Like Ben Stiller’s character in Greenberg, Dorff’s Johnny Marco is lonely and struggling to make sense of his life. Thankfully, Johnny isn’t quite as obnoxious. He is successful. Even if his success bores him, at least he isn’t embittered. The pivotal moment in Somewhere comes early on, when Johnny’s ex-wife blithely tells him that she is going out of town and that he will have to look after his 11-year-old daughter Cleo (Elle Fanning). From Chaplin’s The Kid to Paper Moon, there have been countless Hollywood films about dysfunctional adults thrown together with children in unlikely circumstances. Invariably, the child turns out to be more mature and pragmatic than the adult looking after him or her. Many of these films have been very mawkish indeed. That’s not a problem here. Coppola’s quizzical, detached style ensures that excessive sentimentality is kept at bay. In its own slow-burning way, the film is also very funny.
Part of the humour comes from seeing the precocious child thrown into her father’s world. In one scene, apparently based on Coppola’s own childhood memories of being taken to casinos while on shoots with her father, we see Cleo at the gaming tables with Johnny. There is a wonderfully bizarre interlude in which Johnny takes Cleo to Italy. She watches in bemusement as he appears on a garish, Berlusconi-style TV show.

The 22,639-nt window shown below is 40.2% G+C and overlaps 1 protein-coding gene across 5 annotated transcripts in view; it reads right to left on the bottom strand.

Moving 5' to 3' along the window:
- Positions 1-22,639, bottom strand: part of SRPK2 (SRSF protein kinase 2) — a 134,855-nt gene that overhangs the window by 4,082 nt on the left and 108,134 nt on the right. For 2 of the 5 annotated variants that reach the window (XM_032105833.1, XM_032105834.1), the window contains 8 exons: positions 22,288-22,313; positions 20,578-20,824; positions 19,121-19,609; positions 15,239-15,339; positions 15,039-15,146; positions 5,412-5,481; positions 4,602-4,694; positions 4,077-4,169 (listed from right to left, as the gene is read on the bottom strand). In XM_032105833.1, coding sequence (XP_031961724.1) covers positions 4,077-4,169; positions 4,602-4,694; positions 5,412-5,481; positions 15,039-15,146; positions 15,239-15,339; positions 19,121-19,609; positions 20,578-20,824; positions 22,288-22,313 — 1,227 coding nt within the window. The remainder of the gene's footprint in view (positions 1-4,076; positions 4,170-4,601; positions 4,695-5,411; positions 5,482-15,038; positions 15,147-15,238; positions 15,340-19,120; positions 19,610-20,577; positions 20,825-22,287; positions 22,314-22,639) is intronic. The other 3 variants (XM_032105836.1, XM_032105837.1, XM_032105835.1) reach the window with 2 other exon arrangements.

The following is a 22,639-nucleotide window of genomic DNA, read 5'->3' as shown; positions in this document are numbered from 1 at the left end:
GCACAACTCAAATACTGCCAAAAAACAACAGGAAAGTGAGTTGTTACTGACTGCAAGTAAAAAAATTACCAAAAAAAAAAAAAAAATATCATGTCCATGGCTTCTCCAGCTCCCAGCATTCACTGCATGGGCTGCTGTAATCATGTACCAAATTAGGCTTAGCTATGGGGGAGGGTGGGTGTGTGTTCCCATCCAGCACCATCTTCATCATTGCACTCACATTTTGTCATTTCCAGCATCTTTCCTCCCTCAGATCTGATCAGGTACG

In terms of theme and story, Coppola doesn’t break much new ground with Somewhere. As critics haven’t wasted any time in mentioning since the film won the Golden Lion in Venice in September, this is yet another film about a man and a woman of different generations connecting in a hotel. However, few of these critics complained when the late Eric Rohmer made film after film about the complicated love lives of the young French or when Woody Allen returned again and again to plough the same Manhattan furrow. It is hardly a surprise that filmmakers continue to explore the same themes in their work.
Coppola is not a prolific filmmaker. Since her debut feature, The Virgin Suicides (1998), she has only made a further three films: Lost In Translation (2003), Marie Antoinette (2006) and now Somewhere. Even so, her style is instantly recognisable. Her films are characterised by their coolness and detachment, and can seem dauntingly inaccessible. Her scripts are very pared down indeed. Her work is closer to that of Chris Marker or Antonioni than it is to that of Judd Apatow. Audiences can feel that she simply doesn’t want to let them in. Somewhere isn’t glib or easygoing.
Audiences looking for cheery, upbeat comedy are likely to be nonplussed by the pacing and sheer inscrutability of the movie, with its many scenes of Dorff impassively watching the world go by or driving around and around in his black sportscar. Nonetheless, Somewhere is ultimately rewarding. The satirical sideswipes at the celebrity-obsessed media are well observed and often funny. The film has an emotional charge, too. The kid (excellently played by Fanning) helps jolt her father out of his emotional apathy. Slowly, he begins to accept his responsibilities and to realise just how superficial his lifestyle has been. It’s a familiar trajectory but Coppola tells her story deftly enough to make us care.
Opens December 10 // Cert 15 // 98 mins